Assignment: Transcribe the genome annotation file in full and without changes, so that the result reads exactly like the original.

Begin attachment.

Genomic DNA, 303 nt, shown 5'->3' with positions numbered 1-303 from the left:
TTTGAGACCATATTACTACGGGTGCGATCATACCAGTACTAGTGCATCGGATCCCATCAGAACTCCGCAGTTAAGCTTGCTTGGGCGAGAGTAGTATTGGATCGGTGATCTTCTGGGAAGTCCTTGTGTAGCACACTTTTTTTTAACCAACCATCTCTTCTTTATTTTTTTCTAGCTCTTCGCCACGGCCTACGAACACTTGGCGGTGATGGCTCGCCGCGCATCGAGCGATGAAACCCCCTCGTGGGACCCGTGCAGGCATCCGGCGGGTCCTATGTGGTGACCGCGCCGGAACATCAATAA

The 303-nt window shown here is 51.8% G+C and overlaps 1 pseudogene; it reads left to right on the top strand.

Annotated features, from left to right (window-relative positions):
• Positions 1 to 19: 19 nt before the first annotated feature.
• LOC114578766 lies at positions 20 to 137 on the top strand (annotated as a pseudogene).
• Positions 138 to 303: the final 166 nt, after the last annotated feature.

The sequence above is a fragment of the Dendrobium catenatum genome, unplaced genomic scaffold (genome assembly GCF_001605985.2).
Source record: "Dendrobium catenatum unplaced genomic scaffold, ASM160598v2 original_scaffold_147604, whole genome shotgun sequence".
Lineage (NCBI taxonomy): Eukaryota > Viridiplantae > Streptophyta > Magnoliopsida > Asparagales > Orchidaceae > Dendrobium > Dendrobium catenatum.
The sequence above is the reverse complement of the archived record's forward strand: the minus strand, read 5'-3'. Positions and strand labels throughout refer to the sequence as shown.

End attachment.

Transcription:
Genomic DNA, 303 nt, shown 5'->3' with positions numbered 1-303 from the left:
TTTGAGACCATATTACTACGGGTGCGATCATACCAGTACTAGTGCATCGGATCCCATCAGAACTCCGCAGTTAAGCTTGCTTGGGCGAGAGTAGTATTGGATCGGTGATCTTCTGGGAAGTCCTTGTGTAGCACACTTTTTTTTAACCAACCATCTCTTCTTTATTTTTTTCTAGCTCTTCGCCACGGCCTACGAACACTTGGCGGTGATGGCTCGCCGCGCATCGAGCGATGAAACCCCCTCGTGGGACCCGTGCAGGCATCCGGCGGGTCCTATGTGGTGACCGCGCCGGAACATCAATAA

The 303-nt window shown here is 51.8% G+C and overlaps 1 pseudogene; it reads left to right on the top strand.

Annotated features, from left to right (window-relative positions):
• Positions 1 to 19: 19 nt before the first annotated feature.
• LOC114578766 lies at positions 20 to 137 on the top strand (annotated as a pseudogene).
• Positions 138 to 303: the final 166 nt, after the last annotated feature.

The sequence above is a fragment of the Dendrobium catenatum genome, unplaced genomic scaffold (genome assembly GCF_001605985.2).
Source record: "Dendrobium catenatum unplaced genomic scaffold, ASM160598v2 original_scaffold_147604, whole genome shotgun sequence".
Lineage (NCBI taxonomy): Eukaryota > Viridiplantae > Streptophyta > Magnoliopsida > Asparagales > Orchidaceae > Dendrobium > Dendrobium catenatum.
The sequence above is the reverse complement of the archived record's forward strand: the minus strand, read 5'-3'. Positions and strand labels throughout refer to the sequence as shown.